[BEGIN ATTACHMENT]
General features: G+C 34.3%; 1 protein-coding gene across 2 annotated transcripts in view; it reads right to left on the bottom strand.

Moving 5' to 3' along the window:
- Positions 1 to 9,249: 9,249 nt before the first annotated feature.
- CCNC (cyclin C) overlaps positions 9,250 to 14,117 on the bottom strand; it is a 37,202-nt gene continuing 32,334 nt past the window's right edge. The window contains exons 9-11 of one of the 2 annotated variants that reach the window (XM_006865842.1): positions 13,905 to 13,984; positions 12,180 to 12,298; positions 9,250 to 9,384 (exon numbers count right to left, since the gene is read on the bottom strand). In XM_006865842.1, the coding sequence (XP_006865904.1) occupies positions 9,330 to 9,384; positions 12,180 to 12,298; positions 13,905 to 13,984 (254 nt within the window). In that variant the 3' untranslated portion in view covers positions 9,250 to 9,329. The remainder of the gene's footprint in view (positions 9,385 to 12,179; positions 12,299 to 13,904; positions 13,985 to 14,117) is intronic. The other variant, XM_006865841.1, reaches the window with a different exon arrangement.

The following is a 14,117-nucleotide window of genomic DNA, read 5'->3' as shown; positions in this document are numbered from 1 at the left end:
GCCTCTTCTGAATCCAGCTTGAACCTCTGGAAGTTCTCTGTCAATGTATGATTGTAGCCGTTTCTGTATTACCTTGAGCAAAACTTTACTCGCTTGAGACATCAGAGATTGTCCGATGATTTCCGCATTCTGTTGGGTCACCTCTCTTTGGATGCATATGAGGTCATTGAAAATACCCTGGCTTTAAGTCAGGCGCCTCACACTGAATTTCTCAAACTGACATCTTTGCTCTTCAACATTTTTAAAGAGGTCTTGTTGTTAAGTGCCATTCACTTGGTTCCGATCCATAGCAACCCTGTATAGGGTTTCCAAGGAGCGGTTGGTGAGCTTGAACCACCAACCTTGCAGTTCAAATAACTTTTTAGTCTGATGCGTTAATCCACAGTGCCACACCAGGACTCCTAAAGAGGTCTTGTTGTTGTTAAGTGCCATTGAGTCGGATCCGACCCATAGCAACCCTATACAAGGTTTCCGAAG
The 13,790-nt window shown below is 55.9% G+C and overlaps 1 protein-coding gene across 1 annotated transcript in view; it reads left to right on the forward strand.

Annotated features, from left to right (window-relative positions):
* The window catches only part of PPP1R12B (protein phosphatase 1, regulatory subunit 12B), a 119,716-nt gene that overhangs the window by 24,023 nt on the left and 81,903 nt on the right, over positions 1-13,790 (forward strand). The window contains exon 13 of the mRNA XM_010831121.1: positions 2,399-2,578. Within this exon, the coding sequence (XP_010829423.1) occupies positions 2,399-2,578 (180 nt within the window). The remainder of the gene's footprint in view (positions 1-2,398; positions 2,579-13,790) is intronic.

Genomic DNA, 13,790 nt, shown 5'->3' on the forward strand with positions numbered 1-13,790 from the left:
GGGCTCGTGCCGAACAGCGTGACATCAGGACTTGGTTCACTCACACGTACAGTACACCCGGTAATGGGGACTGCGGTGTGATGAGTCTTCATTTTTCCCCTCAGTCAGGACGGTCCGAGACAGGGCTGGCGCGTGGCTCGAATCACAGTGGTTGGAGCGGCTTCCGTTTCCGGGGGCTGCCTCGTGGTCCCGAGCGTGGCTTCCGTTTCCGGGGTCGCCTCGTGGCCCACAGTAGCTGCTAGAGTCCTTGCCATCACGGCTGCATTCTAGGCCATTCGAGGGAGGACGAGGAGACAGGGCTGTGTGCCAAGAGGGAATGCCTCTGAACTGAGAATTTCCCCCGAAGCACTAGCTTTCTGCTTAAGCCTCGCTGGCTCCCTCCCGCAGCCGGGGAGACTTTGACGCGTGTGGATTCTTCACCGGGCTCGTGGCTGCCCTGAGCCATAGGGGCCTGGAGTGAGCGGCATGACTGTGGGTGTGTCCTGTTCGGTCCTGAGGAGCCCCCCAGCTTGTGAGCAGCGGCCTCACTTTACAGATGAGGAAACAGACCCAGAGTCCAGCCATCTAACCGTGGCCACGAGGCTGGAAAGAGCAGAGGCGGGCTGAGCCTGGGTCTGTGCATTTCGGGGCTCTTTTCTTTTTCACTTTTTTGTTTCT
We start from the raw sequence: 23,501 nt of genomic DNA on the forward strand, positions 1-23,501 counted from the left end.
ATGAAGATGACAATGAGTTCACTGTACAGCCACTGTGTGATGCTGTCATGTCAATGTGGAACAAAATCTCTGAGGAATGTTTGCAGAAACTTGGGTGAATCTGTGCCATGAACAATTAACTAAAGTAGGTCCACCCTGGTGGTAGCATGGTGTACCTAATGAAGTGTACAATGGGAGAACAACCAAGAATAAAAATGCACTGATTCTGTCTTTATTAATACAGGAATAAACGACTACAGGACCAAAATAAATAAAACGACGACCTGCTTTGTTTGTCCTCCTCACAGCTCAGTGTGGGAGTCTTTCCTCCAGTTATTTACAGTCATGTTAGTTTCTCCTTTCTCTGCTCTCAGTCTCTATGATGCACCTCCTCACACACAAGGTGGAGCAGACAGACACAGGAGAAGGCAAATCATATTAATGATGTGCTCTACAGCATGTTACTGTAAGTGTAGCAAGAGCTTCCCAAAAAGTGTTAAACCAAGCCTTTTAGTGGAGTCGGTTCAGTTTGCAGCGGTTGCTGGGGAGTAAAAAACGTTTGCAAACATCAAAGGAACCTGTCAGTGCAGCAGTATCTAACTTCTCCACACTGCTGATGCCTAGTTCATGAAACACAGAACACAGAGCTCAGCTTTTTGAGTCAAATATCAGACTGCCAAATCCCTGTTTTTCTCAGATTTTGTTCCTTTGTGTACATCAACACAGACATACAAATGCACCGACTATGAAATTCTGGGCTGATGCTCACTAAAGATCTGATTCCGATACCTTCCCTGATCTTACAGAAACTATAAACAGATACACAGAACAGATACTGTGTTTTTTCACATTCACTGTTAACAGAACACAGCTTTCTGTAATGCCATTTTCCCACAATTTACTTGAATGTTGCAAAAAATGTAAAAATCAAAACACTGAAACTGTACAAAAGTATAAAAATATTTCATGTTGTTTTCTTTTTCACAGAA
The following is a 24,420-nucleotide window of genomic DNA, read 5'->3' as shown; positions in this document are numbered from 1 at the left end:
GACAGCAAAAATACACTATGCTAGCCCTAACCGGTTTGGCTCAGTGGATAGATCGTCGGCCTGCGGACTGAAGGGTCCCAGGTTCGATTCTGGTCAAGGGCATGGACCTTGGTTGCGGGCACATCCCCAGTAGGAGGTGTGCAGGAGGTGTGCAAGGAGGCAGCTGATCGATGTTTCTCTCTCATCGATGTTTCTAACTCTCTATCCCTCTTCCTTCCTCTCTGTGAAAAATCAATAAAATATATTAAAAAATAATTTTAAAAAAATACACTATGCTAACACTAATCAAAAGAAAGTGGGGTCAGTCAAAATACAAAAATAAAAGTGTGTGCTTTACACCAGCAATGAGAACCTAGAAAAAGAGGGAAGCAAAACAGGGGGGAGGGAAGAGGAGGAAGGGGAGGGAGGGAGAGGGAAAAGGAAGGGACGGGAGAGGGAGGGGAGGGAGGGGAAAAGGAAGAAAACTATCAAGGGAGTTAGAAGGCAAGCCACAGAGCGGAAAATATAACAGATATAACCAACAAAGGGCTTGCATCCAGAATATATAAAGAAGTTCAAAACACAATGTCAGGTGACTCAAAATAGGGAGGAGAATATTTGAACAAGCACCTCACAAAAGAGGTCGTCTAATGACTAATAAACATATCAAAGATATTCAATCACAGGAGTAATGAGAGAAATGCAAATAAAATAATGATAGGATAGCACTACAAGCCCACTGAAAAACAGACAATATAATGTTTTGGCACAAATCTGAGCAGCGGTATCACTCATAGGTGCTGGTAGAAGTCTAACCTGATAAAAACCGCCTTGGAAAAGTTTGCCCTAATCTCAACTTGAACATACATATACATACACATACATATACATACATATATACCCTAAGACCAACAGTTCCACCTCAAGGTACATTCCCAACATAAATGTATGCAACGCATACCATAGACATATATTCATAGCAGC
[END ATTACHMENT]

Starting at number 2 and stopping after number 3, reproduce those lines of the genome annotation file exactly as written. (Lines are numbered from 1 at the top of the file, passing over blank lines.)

Moving 5' to 3' along the window:
- Positions 1 to 9,249: 9,249 nt before the first annotated feature.